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Why Has Kubernetes Taken So Long to Cross the Chasm?

Understanding the Market Adoption of Kubernetes and Future Investments

Why Has Kubernetes Taken So Long to Cross the Chasm?

The News: Container native and Kubernetes has been in the market 10 years, since 2014. For many, the process of widespread enterprise adoption has been slower than expected. In this article, we look back and forward at the dynamics bringing Kubernetes to the early majority market.

Why Has Kubernetes Taken So Long to Cross the Chasm?

Analyst Take: I am often asked about enterprise IT adoption of container native systems. From the infrastructure perspective, some expected that we would have seen widespread deployments by now, requiring a persistent data infrastructure or data protection. And while my earlier blog post stated that we have arrived at the early majority phase, it will still take time. Why?

I have likened the transformation of container native environments to what we experienced with the shift from the mainframe to the open systems and three-tier architecture. Migration required a rewrite of the applications and, in the process, a revision of the user experience.

Container Native vs. Virtualization

Container native adoption cannot be likened to the adoption of VMware for virtualizing the environment. Virtualization is an abstraction of the hardware and was implemented by IT operations. It did not need redesign or reprogramming of applications, though we did see that supporting technologies, such as data storage and data protection, needed to adapt to the new architecture. In the process, we saw a rush to solve problems relating to IO performance bottlenecks and management complexities, and the creation of strategies for availability and protection. This progression was pretty rapid. Thus, with this memory of recent times, many thought containers were on the same trajectory.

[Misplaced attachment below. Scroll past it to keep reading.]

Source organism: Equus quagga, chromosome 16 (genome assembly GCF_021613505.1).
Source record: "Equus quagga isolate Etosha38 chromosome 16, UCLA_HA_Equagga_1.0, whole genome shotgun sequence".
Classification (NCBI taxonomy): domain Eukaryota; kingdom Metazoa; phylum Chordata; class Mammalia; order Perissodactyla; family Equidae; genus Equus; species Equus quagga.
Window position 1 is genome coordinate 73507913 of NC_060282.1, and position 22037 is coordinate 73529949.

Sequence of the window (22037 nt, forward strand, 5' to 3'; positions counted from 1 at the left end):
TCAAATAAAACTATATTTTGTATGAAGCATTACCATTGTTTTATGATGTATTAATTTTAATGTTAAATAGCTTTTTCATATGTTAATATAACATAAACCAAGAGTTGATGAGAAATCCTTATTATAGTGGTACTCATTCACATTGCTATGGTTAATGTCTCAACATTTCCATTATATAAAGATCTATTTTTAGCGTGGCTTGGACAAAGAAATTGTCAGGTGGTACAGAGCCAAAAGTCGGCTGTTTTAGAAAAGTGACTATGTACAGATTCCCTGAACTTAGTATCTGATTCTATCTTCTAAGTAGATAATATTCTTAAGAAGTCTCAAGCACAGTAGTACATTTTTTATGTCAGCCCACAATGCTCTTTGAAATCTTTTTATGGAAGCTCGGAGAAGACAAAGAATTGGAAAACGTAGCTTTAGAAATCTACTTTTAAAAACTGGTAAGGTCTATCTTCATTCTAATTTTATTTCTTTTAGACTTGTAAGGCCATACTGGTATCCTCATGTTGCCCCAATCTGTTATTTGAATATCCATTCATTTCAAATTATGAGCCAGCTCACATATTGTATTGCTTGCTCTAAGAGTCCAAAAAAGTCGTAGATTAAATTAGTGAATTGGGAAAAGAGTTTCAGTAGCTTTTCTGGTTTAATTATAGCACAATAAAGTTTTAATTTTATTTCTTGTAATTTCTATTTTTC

Where We Are Today

Consider where we are today, the current applications require a rewrite to be container native and adapt to the Kubernetes world. We have heard numerous times that “lifting and shifting” to the cloud did not make life easier for IT. Just because the application was in the cloud, it was not cloud native/containers. As such, IT enterprises are working through a rationalization of the applications—what is to be rearchitected, what is to be maintained, and where to place the service for the most effective deployments. For those that have lifted and shifted, there is some talk of moving back, but for the most part, it is a review of how the application can be serviced and maintained the most cost effectively.

Am I conflating container native adoption with cloud native adoption? Yes and no. Containers have been the domain of the cloud (thank you Google for Kubernetes). Today, we see large-scale deployments on-premises and the number of such deployments is increasing. IT enterprises are seeing success with supported open source systems (Red Hat Open Shift, SUSE Rancher), and there is an increase of offerings specifically to stand up these environments (Dell APEX Cloud Platform, Hewlett Packard Enterprise (HPE) GreenLake, Nutanix, and IBM Fusion, to name a few).

Explosion of AI and Generative AI

Now we are into the explosion of AI and generative AI. These applications are built on container native platforms. For that reason, container native applications just got a huge tailwind for adoption. Still, this growth is in application-based adoption, not driven by IT operations.